The types of changes made are similar across industries but vary slightly based on the size of the employer. People working for larger businesses (of more than 500 staff) are more likely than those working for smaller ones to say their company has reduced both the number of employees who travel for business and the types of business travel that are approved.

Business travelers may feel pressure to maximize the trips they do take, whether by combining multiple travel occasions into one or by seeking additional opportunities to add value to existing trips by tacking on additional meetings, client visits and the like. Travel brands that make things simple and seamless for business travelers facing this higher level of pressure stand to gain loyalty.

Large events will attract the highest share of business travelers

Naturally, directives to cut back on trips and spending will force companies and employees to prioritize the occasions that are most impactful or provide the best ROI. For many, this comes in the form of conference and event travel, which will be crucial to the continued recovery of the sector: More than 3 in 5 of those with business trips in the coming year say they will travel for a conference or seminar. On the whole though, workers report traveling less for all occasions now compared with a typical pre-pandemic year, and areas with the most significant cutbacks include company retreats, trade shows and incentive travel (trips provided by a company as a reward for employee performance).

Workers with plans to travel in the next year report how often they anticipate doing so for the following reasons:
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Survey conducted Dec. 22-24, 2022, among a sample of 972 employed U.S. adults with plans to travel for business in the next 12 months, with an unweighted margin of error of +/-3 percentage points.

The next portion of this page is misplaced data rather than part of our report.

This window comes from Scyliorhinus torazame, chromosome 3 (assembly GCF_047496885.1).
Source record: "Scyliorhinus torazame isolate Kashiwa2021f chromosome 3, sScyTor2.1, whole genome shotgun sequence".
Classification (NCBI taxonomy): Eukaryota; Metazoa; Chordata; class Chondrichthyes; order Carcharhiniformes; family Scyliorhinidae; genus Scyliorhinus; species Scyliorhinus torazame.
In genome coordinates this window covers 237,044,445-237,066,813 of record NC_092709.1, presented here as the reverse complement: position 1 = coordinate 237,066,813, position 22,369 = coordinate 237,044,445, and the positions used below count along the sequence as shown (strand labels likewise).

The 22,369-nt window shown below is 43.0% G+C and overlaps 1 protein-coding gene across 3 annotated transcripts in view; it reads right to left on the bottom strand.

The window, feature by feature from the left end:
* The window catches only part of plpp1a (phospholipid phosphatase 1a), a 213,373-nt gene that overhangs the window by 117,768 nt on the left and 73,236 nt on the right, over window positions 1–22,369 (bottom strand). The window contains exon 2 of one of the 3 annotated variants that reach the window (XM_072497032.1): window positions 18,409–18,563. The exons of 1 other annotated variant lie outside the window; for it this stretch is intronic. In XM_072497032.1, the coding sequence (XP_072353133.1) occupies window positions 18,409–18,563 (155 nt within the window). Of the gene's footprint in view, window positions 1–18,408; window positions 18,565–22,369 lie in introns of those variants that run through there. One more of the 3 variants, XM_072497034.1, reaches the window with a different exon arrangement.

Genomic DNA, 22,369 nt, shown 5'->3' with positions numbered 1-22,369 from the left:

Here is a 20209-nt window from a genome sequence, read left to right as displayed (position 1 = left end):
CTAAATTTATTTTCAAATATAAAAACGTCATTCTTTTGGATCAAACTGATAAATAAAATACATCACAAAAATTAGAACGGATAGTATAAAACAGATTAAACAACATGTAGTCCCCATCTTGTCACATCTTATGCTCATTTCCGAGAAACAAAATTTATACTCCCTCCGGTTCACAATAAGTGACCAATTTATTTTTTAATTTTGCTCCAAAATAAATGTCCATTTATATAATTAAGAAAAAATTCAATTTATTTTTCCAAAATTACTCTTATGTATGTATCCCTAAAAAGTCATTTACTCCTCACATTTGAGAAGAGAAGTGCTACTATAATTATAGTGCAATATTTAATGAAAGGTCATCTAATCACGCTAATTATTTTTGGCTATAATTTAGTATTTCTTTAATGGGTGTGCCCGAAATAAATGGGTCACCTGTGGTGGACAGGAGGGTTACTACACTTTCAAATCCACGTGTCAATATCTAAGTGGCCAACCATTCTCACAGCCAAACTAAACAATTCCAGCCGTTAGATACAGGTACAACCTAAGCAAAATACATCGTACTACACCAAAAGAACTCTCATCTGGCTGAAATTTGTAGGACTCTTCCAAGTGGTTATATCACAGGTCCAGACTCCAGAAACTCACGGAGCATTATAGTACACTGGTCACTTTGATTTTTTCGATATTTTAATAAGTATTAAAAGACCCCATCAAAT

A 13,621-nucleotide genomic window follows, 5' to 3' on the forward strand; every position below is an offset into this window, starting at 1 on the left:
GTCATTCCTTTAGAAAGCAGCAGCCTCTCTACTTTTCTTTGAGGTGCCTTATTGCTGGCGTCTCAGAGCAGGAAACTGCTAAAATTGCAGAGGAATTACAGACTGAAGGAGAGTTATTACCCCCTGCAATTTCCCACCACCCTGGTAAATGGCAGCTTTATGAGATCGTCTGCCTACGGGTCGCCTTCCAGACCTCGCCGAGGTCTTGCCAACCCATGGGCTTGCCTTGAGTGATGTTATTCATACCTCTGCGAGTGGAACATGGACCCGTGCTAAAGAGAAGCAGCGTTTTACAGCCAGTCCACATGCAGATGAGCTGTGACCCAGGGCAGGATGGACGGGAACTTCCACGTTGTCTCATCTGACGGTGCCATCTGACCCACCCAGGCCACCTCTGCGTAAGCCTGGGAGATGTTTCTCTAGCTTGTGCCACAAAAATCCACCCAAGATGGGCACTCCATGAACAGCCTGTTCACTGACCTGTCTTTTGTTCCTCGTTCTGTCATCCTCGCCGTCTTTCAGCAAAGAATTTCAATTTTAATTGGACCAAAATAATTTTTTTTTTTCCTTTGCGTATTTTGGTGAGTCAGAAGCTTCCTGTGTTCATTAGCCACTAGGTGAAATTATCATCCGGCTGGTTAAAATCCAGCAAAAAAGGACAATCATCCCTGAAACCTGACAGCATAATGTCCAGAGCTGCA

Although conferences attract the most travelers, workers say they will be traveling for small team meetings more frequently. Around 23% of business travelers say they’ll be on the road for an internal company meeting at least three times in the next 12 months, equal to the share who say the same for client or other external meetings. It is notable that these two occasions look so similar in share and frequency, as many predicted the resurgence of one at the expense of the other as the business travel category recovered.

How frequently one travels varies according to the size of their company. For the majority of occasions, employees working for large corporations report plans to travel more often. However, employees of small businesses are more likely to travel for client meetings or trade shows, suggesting an outsize importance of these occasions to their employers.

Brands aiming to connect with these travelers should take the size of their companies into consideration. While it doesn’t appear that there’s been a major trade-off between internal and external meetings, incentive travel and company retreats may fall by the wayside in the coming years. As such, betting on the more durable business travel occasions will pay dividends.

Lindsey Roeschke is a travel & hospitality analyst. Lindsey’s work focuses on behavior and expectations in travel (among other categories), particularly through a generational and cultural lens. In addition to her research and advisory background, Lindsey has more than a decade of experience in the advertising world.